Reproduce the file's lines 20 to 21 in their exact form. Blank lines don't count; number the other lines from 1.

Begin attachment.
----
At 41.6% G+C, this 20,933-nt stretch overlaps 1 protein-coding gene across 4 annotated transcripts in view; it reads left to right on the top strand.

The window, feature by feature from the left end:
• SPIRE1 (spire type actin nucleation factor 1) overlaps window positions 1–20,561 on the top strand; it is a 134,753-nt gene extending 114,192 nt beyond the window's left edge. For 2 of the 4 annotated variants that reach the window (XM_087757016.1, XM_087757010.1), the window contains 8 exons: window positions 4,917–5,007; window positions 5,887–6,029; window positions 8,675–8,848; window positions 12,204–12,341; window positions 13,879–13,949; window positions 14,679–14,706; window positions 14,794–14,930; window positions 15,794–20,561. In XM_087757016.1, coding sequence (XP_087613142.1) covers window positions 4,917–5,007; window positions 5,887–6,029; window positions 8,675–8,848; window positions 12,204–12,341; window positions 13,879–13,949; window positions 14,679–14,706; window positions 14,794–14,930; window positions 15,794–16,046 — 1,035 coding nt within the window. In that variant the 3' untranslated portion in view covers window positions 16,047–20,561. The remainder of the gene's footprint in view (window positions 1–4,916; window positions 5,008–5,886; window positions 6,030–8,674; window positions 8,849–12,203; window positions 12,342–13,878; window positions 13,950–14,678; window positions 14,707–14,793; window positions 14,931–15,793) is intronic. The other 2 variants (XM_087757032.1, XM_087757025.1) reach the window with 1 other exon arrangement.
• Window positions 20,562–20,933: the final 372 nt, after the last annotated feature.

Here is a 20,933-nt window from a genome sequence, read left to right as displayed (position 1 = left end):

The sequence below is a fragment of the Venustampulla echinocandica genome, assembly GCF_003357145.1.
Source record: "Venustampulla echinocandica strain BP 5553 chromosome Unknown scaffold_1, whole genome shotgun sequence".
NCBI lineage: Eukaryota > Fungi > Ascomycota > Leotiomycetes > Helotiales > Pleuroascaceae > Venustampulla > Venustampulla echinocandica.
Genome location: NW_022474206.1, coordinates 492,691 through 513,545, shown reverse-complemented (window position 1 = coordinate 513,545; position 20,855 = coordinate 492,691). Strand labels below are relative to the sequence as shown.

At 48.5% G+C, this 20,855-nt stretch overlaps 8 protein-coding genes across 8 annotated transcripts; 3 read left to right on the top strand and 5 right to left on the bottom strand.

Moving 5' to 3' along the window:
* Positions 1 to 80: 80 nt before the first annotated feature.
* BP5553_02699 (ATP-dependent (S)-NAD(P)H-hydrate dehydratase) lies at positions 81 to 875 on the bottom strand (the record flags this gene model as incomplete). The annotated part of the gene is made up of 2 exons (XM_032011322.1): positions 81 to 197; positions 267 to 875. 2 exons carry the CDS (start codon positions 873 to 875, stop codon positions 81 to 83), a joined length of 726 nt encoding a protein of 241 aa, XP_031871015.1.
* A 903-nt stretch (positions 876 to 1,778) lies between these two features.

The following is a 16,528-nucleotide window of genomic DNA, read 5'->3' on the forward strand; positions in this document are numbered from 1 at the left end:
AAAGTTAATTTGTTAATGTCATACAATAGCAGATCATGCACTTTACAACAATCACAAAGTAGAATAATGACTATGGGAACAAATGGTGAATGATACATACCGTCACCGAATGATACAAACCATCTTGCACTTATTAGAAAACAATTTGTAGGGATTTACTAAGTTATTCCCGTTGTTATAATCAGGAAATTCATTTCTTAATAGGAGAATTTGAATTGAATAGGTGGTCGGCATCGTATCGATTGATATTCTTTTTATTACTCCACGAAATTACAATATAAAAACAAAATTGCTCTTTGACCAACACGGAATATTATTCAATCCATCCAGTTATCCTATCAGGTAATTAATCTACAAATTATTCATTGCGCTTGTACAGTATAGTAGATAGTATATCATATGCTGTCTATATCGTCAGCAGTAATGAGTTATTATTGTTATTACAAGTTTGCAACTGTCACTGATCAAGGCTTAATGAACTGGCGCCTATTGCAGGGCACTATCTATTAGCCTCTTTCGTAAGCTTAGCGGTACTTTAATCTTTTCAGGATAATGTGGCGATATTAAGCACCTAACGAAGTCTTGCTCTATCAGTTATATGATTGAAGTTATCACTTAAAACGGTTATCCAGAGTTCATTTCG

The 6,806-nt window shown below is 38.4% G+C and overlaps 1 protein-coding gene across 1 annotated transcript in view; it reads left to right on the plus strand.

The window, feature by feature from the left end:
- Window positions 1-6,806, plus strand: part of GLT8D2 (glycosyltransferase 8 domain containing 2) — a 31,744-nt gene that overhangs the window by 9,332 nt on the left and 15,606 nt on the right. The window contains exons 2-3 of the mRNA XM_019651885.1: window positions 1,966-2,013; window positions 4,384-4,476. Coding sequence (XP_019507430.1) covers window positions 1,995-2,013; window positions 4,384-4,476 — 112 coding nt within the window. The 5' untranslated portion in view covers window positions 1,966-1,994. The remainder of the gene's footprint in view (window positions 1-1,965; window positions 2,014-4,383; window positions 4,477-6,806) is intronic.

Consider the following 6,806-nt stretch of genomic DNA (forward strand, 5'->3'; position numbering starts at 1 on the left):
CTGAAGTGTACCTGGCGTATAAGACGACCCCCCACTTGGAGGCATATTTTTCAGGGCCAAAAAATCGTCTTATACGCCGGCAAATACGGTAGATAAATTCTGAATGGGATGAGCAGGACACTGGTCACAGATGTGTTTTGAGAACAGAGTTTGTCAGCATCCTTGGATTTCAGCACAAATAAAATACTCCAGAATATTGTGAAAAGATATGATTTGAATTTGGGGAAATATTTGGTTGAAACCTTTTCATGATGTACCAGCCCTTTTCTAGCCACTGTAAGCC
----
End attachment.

Consider the following 6,806-nt stretch of genomic DNA (forward strand, 5'->3'; position numbering starts at 1 on the left):
CTGAAGTGTACCTGGCGTATAAGACGACCCCCCACTTGGAGGCATATTTTTCAGGGCCAAAAAATCGTCTTATACGCCGGCAAATACGGTAGATAAATTCTGAATGGGATGAGCAGGACACTGGTCACAGATGTGTTTTGAGAACAGAGTTTGTCAGCATCCTTGGATTTCAGCACAAATAAAATACTCCAGAATATTGTGAAAAGATATGATTTGAATTTGGGGAAATATTTGGTTGAAACCTTTTCATGATGTACCAGCCCTTTTCTAGCCACTGTAAGCC